Developing a clear four-year strategy is also front-of-mind for all at the FIAU, with key pillars and a focus on keeping the unit effective and at the forefront of its sector. “Other jurisdictions are now looking to Malta as a point of reference, which is an excellent result. We want to stay on this path, so that the island’s reputation continues to be restored and it is once again seen as a very safe place to do business. We hope this will help us attract the new, legitimate business that will power Malta’s positive development into the future.”

But it isn’t just the FIAU that Kenneth believes needs a strong strategy, but the nation as a whole. “The public and private sectors must work together to act on the lessons learnt in the last few years. The private sector should not move ahead while the authorities stay behind, and all stakeholders should be on par to avoid repeating mistakes. We must move forward not back.”

And with this in mind, the Director is looking towards 2023 with resolute focus. Among the plans already in place, the unit will move to new premises to reflect its recent growth in human resources from 24 officers in 2017 to 136 to date. “And we hope to get to 174,” Kenneth says. “Of course, the move is a challenge, what with all the security concerns; so we are planning it very carefully. Meanwhile, effective automation is also top of our agenda, and our main objective is to automate our processes as much as possible in the next few years to help us with consistency, information security and better data management.”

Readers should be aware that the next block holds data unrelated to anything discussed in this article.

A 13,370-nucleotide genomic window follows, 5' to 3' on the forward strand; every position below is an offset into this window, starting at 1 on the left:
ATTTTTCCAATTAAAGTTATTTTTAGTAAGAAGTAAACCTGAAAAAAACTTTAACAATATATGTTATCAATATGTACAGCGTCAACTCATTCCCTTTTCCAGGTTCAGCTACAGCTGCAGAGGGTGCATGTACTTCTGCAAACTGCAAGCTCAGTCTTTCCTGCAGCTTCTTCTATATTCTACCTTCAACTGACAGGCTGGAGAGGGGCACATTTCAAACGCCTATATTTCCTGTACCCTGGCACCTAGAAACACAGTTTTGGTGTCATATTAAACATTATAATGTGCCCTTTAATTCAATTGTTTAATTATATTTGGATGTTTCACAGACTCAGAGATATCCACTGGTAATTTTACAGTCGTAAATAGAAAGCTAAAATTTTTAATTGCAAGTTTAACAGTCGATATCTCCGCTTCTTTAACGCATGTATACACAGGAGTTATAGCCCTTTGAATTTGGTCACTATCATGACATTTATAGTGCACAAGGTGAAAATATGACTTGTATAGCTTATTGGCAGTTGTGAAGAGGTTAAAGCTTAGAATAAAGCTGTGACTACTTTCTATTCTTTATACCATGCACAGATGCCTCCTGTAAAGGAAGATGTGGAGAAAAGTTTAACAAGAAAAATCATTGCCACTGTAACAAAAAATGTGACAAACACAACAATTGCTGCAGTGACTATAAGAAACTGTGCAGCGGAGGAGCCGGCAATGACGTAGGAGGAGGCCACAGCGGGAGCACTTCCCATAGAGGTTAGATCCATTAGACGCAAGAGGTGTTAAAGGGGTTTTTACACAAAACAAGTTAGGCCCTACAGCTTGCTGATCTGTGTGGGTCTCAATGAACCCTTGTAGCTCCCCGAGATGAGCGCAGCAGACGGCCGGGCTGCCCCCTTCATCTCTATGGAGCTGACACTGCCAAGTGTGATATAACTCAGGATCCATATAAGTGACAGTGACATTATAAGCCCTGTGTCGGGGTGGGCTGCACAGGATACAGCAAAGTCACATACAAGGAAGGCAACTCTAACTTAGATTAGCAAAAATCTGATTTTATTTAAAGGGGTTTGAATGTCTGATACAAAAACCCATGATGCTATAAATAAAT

And on top of that, the FIAU will also be synchronising the roles and responsibilities of its substantial team, to identify any risk areas and adjust accordingly.

“We know exactly where we need to be in the next few years and we are all working towards clear goals,” Kenneth stresses. “And I will say this again: it is a thorough team effort. We have managed to achieve a lot but it’s not about me – it’s about the whole team. We’re not perfect but we are trying to do our best in terms of excellence, which is why we are coordinating with all stakeholders to make this a joint drive to succeed.

“It is heart and purpose that have served us well on our mission so far, and which will continue to drive our mission into the future,” he adds.

This article is part of the serialisation of 50 interviews featured in MaltaCEOs 2023 – the sister brand to MaltaCEOs.mt and an annual high-end publication bringing together some of the country’s most influential business leaders